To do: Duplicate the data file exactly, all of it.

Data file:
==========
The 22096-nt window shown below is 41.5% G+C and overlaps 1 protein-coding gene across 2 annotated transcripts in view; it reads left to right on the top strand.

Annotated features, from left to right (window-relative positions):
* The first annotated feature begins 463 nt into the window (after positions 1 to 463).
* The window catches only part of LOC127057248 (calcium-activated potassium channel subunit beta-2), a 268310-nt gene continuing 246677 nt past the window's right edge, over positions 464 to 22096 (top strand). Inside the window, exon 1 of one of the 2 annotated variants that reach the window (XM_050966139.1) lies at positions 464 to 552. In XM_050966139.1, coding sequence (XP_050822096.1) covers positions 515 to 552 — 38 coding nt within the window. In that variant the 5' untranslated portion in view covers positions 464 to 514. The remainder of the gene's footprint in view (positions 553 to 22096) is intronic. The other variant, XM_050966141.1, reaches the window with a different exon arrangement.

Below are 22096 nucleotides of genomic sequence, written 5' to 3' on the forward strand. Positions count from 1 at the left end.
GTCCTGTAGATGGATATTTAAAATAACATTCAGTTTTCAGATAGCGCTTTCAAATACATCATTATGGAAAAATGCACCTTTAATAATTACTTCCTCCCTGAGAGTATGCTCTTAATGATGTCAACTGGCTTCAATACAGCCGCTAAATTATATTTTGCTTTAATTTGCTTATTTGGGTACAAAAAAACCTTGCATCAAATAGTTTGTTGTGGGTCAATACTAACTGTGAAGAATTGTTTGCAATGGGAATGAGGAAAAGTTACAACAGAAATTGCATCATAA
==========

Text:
The 22096-nt window shown below is 41.5% G+C and overlaps 1 protein-coding gene across 2 annotated transcripts in view; it reads left to right on the top strand.

Annotated features, from left to right (window-relative positions):
* The first annotated feature begins 463 nt into the window (after positions 1 to 463).
* The window catches only part of LOC127057248 (calcium-activated potassium channel subunit beta-2), a 268310-nt gene continuing 246677 nt past the window's right edge, over positions 464 to 22096 (top strand). Inside the window, exon 1 of one of the 2 annotated variants that reach the window (XM_050966139.1) lies at positions 464 to 552. In XM_050966139.1, coding sequence (XP_050822096.1) covers positions 515 to 552 — 38 coding nt within the window. In that variant the 5' untranslated portion in view covers positions 464 to 514. The remainder of the gene's footprint in view (positions 553 to 22096) is intronic. The other variant, XM_050966141.1, reaches the window with a different exon arrangement.

Below are 22096 nucleotides of genomic sequence, written 5' to 3' on the forward strand. Positions count from 1 at the left end.
GTCCTGTAGATGGATATTTAAAATAACATTCAGTTTTCAGATAGCGCTTTCAAATACATCATTATGGAAAAATGCACCTTTAATAATTACTTCCTCCCTGAGAGTATGCTCTTAATGATGTCAACTGGCTTCAATACAGCCGCTAAATTATATTTTGCTTTAATTTGCTTATTTGGGTACAAAAAAACCTTGCATCAAATAGTTTGTTGTGGGTCAATACTAACTGTGAAGAATTGTTTGCAATGGGAATGAGGAAAAGTTACAACAGAAATTGCATCATAA